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Global Vegetation Being Mapped By Miniature Satellite

February 11, 2013
Image Caption: The ‘V’ in its name stands for Vegetation: Proba-V will fly a reduced-mass version of the Vegetation instrument currently on board the Spot satellites to provide a daily overview of global vegetation growth. The Proba satellites are part of ESA’s In‑orbit Technology Demonstration Programme: missions dedicated to flying innovative technologies. Credit: ESA-P.Carril

ESA

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The French Spot satellites have been charting the world´s vegetation since 1998. This important task soon falls to ESA´s Proba-V, which, despite being only a little larger than a washing machine, will provide sharp views of Earth´s plant life every two days.

Keeping a close check on the health of vegetation is not only essential for monitoring environmental change, but also for numerous practical applications — importantly, those related to agriculture and food security.

Over the past 10 years, more than 8000 registered users around the world have relied on data from the Vegetation instruments on Spot-4 and Spot-5.

Since the sensor on Spot-4 stopped supplying data last year and Spot-5 is expected to come to an end in the middle of 2014, the upcoming Proba-V mission has been designed to continue the supply of this much-needed imagery.

Furthermore, after the loss of Envisat and its MERIS camera, Proba-V will help to bridge the gap until the launch of the Sentinel-3 mission, which carries the Ocean Land Color Instrument to follow on the 10-year time series of MERIS data.

The V in Proba-V also stands for Vegetation, but the design is somewhat different to Spot´s — it is much smaller. The whole satellite is less than one cubic meter, with the sensor being a cleverly miniaturized version of Spot-5´s full-size camera.

The old saying ℠good things come in small packages´ is certainly apt for Proba-V. This small satellite carries a very wide-angle telescope with a 2250 km field of view, about double the width that MERIS offered. It will also deliver a spatial resolution three times sharper than the Spot Vegetation sensor.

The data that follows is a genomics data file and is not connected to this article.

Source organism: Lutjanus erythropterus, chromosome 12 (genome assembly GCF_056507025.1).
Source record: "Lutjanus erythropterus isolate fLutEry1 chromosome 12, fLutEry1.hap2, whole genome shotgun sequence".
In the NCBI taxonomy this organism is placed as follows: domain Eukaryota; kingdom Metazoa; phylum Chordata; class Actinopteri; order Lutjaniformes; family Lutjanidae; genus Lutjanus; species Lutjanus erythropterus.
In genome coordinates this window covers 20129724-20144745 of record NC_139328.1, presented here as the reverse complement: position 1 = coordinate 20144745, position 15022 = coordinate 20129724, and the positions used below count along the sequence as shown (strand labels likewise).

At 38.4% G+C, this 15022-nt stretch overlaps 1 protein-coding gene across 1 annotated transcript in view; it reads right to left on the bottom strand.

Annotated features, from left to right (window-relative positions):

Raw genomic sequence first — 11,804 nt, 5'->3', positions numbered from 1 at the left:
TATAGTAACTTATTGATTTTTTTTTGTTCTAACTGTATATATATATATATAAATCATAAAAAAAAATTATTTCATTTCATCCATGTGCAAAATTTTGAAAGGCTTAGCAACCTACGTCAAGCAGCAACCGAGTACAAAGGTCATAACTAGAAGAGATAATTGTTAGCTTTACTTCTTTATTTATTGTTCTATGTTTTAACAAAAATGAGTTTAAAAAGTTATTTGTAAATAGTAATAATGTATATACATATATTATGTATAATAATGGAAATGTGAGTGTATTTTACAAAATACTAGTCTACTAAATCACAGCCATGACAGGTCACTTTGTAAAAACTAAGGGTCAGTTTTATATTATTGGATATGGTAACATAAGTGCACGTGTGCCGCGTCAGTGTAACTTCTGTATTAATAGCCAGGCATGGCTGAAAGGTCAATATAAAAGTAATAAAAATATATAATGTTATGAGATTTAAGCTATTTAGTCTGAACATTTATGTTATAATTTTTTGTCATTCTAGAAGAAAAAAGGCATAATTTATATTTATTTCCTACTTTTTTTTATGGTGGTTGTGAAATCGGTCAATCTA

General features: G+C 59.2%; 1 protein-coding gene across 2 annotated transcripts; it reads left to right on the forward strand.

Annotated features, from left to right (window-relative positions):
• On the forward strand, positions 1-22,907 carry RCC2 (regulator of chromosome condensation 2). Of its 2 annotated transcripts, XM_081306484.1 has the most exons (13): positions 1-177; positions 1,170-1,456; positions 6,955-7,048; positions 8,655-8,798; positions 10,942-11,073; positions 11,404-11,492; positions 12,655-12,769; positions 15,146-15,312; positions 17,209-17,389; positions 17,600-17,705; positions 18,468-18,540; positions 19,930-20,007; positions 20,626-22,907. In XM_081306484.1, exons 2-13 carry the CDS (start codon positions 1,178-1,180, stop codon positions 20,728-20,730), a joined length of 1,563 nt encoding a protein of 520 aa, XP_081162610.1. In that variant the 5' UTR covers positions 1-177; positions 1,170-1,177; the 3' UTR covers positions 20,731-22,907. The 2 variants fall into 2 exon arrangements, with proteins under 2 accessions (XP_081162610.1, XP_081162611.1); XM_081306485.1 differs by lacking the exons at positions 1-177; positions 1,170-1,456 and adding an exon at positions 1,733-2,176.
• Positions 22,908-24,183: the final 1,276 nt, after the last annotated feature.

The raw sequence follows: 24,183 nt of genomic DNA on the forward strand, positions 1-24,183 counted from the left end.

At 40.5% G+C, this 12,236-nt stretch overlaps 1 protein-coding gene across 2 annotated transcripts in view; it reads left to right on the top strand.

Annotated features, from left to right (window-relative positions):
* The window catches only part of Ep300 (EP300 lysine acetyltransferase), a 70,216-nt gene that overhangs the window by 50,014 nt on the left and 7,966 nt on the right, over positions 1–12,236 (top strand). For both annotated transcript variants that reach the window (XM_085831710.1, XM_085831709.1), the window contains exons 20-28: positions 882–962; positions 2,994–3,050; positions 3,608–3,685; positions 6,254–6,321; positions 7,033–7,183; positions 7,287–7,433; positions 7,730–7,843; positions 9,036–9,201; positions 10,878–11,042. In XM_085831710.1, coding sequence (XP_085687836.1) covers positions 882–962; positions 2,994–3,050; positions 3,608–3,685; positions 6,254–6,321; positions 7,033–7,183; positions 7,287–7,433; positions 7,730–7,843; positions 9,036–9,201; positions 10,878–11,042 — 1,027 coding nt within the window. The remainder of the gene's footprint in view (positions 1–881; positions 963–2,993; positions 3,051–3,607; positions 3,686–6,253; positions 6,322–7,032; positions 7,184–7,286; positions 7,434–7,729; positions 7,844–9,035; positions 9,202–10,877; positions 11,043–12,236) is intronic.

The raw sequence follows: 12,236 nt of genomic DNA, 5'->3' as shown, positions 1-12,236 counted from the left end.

This width of view means that Proba-V will provide global coverage every two days, with latitudes 35—75°N and 35—56°S covered daily. It operates in four spectral bands: blue, red, near-infrared and mid-infrared, which are ideal for environmental and agricultural monitoring.

Thanks to its range of spectral bands, Proba-V can distinguish between different types of land cover and plant species, including crops. It will provide a clear picture of the plants so their health can be easily monitored. This microsatellite is therefore especially relevant for improving agricultural practices, tracking desertification and vegetation burn scars.

Unlike ESA´s other Proba missions, which started life as technology demonstrators and then became operational missions once their excellence had been proven, Proba-V has been dedicated to operational Earth observation from the outset.

Proba-V is set to be launched in April on a Vega rocket from French Guiana. Once commissioning is complete, the eagerly waiting user community will use the data for a wide range of applications. It will also contribute to Europe´s Global Monitoring for Environment and Security initiative.

With food security a major issue in many parts of the world, these data will be indispensable.

For example, users will put the data to work for monitoring water stress in plants so that irrigation practices are optimized, for calculating harvest times and crop yield, for disease control and for assessing the quality of pasture for livestock. Proba-V will also be used to track the extent of bodies of water.

While Proba-V data will be used to ensure sustainable land use, they will also extend the 15-year stream of data from Spot to benefit science by helping to monitor and understand global change.

Considering the longevity of earlier Proba missions, the miniature Proba-V´s mission is not only full scale, but is also expected to be long serving.

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Source: ESA